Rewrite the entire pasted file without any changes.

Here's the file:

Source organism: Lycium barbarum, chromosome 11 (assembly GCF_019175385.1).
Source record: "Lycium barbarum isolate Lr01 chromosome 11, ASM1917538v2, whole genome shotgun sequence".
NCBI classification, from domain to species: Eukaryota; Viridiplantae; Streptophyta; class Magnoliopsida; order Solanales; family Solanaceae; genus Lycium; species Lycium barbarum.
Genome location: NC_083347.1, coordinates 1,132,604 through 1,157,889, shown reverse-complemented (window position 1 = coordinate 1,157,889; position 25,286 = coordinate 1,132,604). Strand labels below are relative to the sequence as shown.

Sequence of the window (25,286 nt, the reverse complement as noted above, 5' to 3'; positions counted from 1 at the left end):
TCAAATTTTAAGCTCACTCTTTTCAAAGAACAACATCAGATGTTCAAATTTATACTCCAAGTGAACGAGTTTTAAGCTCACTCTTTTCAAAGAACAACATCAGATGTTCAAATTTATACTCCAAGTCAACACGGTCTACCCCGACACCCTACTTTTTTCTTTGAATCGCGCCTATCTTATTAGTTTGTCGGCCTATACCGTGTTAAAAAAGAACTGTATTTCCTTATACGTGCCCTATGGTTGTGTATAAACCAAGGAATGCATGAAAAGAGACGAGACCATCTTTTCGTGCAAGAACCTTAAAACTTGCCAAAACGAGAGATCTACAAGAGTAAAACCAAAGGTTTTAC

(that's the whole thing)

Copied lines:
Source organism: Lycium barbarum, chromosome 11 (assembly GCF_019175385.1).
Source record: "Lycium barbarum isolate Lr01 chromosome 11, ASM1917538v2, whole genome shotgun sequence".
NCBI classification, from domain to species: Eukaryota; Viridiplantae; Streptophyta; class Magnoliopsida; order Solanales; family Solanaceae; genus Lycium; species Lycium barbarum.
Genome location: NC_083347.1, coordinates 1,132,604 through 1,157,889, shown reverse-complemented (window position 1 = coordinate 1,157,889; position 25,286 = coordinate 1,132,604). Strand labels below are relative to the sequence as shown.

Sequence of the window (25,286 nt, the reverse complement as noted above, 5' to 3'; positions counted from 1 at the left end):
TCAAATTTTAAGCTCACTCTTTTCAAAGAACAACATCAGATGTTCAAATTTATACTCCAAGTGAACGAGTTTTAAGCTCACTCTTTTCAAAGAACAACATCAGATGTTCAAATTTATACTCCAAGTCAACACGGTCTACCCCGACACCCTACTTTTTTCTTTGAATCGCGCCTATCTTATTAGTTTGTCGGCCTATACCGTGTTAAAAAAGAACTGTATTTCCTTATACGTGCCCTATGGTTGTGTATAAACCAAGGAATGCATGAAAAGAGACGAGACCATCTTTTCGTGCAAGAACCTTAAAACTTGCCAAAACGAGAGATCTACAAGAGTAAAACCAAAGGTTTTAC